Figure 5.12 shows how a programmable-AND array can be combined with other logic into a macrocell that contains a flip-flop. For example, the widely used 22V10 PLD, also called a registered PAL, essentially contains 10 of the macrocells shown in Figure 5.12 . The part number, 22V10, denotes that there are 22 inputs (44 vertical input lines for both true and complement forms of the inputs) to the programmable AND array and 10 macrocells. The PLD or registered PAL shown in Figure 5.12 has an 2 i ¥ jk programmable-AND array.
The basic logic cell for the Altera MAX architecture, a macrocell, is a descendant of the PAL. Using the logic expander , shown in Figure 5.13 to generate extra logic terms, it is possible to implement functions that require more product terms than are available in a simple PAL macrocell. As an example, consider the following function:
This function has four product terms and thus we cannot implement F using a macrocell that has only a three-wide OR array (such as the one shown in Figure 5.13 ). If we rewrite F as a “sum of (products of products)” like this:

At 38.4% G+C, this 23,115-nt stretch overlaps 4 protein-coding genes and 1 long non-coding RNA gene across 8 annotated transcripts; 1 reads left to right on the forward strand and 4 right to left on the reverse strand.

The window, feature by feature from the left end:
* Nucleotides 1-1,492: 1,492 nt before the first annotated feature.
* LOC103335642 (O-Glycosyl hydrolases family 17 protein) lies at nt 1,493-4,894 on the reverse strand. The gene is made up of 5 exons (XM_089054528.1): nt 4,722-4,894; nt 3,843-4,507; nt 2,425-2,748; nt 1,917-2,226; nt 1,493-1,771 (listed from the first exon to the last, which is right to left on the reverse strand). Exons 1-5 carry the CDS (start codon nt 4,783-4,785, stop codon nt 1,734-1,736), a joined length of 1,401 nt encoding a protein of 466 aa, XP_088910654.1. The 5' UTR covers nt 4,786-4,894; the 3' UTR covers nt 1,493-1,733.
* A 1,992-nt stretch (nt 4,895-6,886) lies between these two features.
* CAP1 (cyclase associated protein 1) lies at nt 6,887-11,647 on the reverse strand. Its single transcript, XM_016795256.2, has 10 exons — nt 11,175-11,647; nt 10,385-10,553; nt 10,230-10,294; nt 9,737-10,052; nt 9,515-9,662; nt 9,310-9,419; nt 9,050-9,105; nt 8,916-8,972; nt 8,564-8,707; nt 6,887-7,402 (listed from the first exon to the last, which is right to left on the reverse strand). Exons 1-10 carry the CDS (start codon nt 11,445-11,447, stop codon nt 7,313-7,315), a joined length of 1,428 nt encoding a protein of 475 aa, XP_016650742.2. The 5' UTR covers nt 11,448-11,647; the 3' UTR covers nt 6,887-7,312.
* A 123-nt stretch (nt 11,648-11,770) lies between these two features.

we can use logic expanders to form the expander terms (A · B)' and (A' · C)' (see Figure 5.13 ). We can even share these extra product terms with other macrocells if we need to. We call the extra logic gates that form these shareable product terms a shared logic expander , or just shared expander .
FIGURE 5.13 Expander logic and programmable inversion. An expander increases the number of product terms available and programmable inversion allows you to reduce the number of product terms you need.